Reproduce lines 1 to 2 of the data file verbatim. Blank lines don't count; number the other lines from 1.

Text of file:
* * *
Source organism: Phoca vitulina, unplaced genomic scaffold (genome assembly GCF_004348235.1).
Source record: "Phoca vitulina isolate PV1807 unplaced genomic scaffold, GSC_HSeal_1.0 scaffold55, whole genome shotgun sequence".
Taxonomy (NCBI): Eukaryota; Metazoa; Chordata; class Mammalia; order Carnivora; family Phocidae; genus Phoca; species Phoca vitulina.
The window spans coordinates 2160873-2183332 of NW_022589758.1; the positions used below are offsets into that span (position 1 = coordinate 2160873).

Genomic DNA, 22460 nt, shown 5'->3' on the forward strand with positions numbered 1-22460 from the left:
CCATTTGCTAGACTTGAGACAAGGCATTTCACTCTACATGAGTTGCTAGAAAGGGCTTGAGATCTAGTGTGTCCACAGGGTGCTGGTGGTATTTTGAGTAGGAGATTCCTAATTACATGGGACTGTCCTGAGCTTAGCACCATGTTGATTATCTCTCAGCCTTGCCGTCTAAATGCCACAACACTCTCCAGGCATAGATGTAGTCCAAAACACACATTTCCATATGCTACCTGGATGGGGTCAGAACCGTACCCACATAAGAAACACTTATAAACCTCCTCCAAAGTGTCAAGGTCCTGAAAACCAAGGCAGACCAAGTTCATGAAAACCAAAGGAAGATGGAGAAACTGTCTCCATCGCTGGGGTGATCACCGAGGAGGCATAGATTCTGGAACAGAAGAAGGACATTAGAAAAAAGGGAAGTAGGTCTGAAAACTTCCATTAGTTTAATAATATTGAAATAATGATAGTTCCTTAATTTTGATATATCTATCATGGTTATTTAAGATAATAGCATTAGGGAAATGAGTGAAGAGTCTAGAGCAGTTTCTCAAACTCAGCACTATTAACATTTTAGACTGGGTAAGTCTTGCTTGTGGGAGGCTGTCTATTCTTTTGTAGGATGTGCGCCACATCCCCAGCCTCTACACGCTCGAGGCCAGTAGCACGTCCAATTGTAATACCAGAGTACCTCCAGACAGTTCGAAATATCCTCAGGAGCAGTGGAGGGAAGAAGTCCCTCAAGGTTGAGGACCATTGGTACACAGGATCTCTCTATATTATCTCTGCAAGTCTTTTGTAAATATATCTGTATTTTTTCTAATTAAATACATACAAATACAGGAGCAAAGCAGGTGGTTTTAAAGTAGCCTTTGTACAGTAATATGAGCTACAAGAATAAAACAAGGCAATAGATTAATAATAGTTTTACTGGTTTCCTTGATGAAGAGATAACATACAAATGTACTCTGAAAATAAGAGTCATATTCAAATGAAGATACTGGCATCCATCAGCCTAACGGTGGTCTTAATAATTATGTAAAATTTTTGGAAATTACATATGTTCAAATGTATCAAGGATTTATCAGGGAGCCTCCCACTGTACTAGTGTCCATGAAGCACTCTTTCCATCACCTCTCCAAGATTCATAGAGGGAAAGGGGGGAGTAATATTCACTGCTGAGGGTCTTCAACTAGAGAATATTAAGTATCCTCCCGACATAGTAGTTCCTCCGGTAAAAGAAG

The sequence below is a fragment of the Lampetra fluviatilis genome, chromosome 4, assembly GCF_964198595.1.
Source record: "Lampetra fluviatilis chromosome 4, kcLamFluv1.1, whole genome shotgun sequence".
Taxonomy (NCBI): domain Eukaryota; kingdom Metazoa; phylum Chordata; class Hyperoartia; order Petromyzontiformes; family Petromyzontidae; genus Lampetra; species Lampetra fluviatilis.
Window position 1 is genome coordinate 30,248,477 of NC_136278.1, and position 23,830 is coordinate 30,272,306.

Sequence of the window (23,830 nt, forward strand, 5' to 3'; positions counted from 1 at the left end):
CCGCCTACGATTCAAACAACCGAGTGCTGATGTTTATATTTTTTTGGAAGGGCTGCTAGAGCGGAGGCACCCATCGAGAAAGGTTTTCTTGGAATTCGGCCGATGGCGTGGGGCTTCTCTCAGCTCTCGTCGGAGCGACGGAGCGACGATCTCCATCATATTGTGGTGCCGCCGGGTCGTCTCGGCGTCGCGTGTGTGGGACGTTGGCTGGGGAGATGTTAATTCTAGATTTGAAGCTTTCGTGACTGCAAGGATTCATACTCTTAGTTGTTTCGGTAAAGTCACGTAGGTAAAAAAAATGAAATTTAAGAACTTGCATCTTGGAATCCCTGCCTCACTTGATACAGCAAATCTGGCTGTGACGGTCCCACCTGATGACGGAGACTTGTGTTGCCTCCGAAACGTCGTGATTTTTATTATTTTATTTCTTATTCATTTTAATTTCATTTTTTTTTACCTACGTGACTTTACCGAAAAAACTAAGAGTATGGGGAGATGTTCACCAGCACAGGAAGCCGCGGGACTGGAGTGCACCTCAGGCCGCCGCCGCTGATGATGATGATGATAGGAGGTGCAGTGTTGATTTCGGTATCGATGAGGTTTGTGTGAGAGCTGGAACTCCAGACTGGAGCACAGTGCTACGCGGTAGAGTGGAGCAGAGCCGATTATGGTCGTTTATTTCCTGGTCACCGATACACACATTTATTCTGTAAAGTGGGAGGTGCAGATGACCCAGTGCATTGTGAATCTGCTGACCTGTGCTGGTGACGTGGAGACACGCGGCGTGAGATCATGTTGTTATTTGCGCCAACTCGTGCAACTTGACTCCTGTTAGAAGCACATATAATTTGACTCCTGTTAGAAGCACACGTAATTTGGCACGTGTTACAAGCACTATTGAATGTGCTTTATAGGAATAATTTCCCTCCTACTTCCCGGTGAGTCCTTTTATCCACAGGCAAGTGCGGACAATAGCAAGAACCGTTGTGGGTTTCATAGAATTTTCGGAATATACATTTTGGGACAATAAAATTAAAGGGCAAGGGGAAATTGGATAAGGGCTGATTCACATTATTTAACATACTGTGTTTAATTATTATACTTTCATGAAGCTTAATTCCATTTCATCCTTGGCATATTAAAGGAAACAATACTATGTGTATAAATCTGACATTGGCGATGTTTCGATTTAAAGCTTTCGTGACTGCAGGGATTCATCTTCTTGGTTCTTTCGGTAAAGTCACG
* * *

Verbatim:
Source organism: Phoca vitulina, unplaced genomic scaffold (genome assembly GCF_004348235.1).
Source record: "Phoca vitulina isolate PV1807 unplaced genomic scaffold, GSC_HSeal_1.0 scaffold55, whole genome shotgun sequence".